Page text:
Imagine a group of teenagers who have gathered at someone’s home on a Saturday night. No parents or other adults are there, but alcohol and marijuana are both present. The teens are gathered around a large table with a bowl in the middle.
Then some of them produce prescription pill bottles and start dumping them into the bowl. When they finish, the bowl is full of pills and capsules of various shapes and colors. The teens then grab several pills and swallow them at the same time, then wait to see what kind of “high” they experience.
It Is a Pharm Party – Or Is It?
This scene describes what is known as a “pharm party” (or a Skittles party, in reference to the multicolored candies), and the drugs that are consumed come from the medicine cabinets which are accessible to teens in their homes. Given the myriad of possible side effects and the increased probability of overdoses that result from taking multiple types of medications at once, the outcome can easily be catastrophic or even deadly.
Here is the caveat: though many law enforcement agencies, drug abuse facilities, and health advocates have sounded the alarm over pharm parties for years, there is scant evidence that they actually exist in real life. The only anecdotal indicators are secondhand reports from treatment facility personnel who claim that their patients have attended these parties. However, no one can seem to find firsthand accounts of pharm parties or police reports which allude to them.
Prescription Drug Abuse IS Real
Real or not, these stories spring from two teen behaviors that are all too common these days:
1. Their willingness to experiment with drugs
2. The accessibility of prescription medications in their homes
Pharm parties may or may not be a “thing,” but what is undeniable is the collection of research that documents prescription drug abuse by American adolescents. The Substance Abuse and Mental Health Services Administration reports that prescribed medications are the most frequently abused drug by teens (save for alcohol and marijuana); and that every hour, more than 100 U.S. kids aged 12 to 17 abuse a prescription drug for the first time.
A common scenario involves a teenager looking through a medicine cabinet at his or her home and stealing opioids (like Oxycodone), stimulants (like Ritalin), depressants (like Valium), insomnia medications (like Ambien), or even cough suppressants (like Robitussin). Then the teen meets up with his or her friends and they all get high on the pilfered drugs.
Prescription Medication Abuse Prevention
Given the high potential for abuse, it is imperative that parents take proactive measures to prevent their teenaged children from obtaining these drugs, such as:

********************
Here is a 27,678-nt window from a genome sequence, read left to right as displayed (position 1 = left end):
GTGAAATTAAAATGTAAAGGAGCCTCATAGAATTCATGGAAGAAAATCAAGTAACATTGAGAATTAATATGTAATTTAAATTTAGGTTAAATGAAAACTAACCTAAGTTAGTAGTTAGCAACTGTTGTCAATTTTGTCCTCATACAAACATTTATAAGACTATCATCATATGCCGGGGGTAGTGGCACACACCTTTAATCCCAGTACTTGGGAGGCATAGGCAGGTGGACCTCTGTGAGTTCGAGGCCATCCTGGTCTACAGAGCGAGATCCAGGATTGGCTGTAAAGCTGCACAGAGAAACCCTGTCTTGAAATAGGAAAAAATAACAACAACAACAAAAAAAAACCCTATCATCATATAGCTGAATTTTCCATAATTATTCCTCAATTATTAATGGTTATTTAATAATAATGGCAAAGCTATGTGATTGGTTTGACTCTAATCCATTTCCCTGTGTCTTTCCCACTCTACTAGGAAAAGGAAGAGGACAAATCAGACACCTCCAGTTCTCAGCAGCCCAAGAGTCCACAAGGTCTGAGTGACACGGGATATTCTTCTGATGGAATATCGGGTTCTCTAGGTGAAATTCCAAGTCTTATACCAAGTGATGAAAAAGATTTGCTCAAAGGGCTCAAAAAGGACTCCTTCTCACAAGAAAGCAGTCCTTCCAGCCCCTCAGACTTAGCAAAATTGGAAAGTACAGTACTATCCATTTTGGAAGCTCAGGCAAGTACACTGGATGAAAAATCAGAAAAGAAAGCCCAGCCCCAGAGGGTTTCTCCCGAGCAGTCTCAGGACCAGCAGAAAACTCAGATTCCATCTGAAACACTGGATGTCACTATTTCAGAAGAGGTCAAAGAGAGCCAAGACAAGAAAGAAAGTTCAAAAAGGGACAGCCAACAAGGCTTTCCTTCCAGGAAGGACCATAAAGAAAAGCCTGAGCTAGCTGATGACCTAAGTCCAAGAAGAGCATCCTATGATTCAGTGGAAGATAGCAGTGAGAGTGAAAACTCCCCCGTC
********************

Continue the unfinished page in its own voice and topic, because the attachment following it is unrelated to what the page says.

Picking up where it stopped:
- Keep all medications that are prescribed for other family members secured so that they cannot be stolen.
- Discard any unused medications, such as pain pills which were prescribed for a previous injury or condition.
- If a child in the home takes prescription medications for pain, ADHD, or another condition, make sure that a parent is in charge of distributing those medications instead of allowing the child to take the drugs on his or her own.
- Keep a watchful eye on all medications and look for signs that pill bottles are becoming empty before they are scheduled to be refilled.
- Remain vigilant in observing your teen for signs of drug abuse, such as depression, change in appetite, irritability, or sudden withdrawal from friends and activities.
To be sure, keeping prescription medications away from your teenagers at home can be a tall order. Because of the prevalence of medicine cabinet drug abuse in America and the calamitous effects of the unauthorized use of these medications, it is vital that parents take this issue seriously to protect their teens from succumbing to substance abuse.
If you believe your teen is abusing prescription medications, contact us at Next Generation Village to see how we can help.
Medical Disclaimer: Next Generation Village aims to improve the quality of life for people struggling with a substance use or mental health disorder with fact-based content about the nature of behavioral health conditions, treatment options, and their related outcomes. We publish material that is researched, cited, edited and reviewed by licensed medical professionals. The information we provide is not intended to be a substitute for professional medical advice, diagnosis or treatment. It should not be used in place of the advice of your physician or other qualified healthcare provider.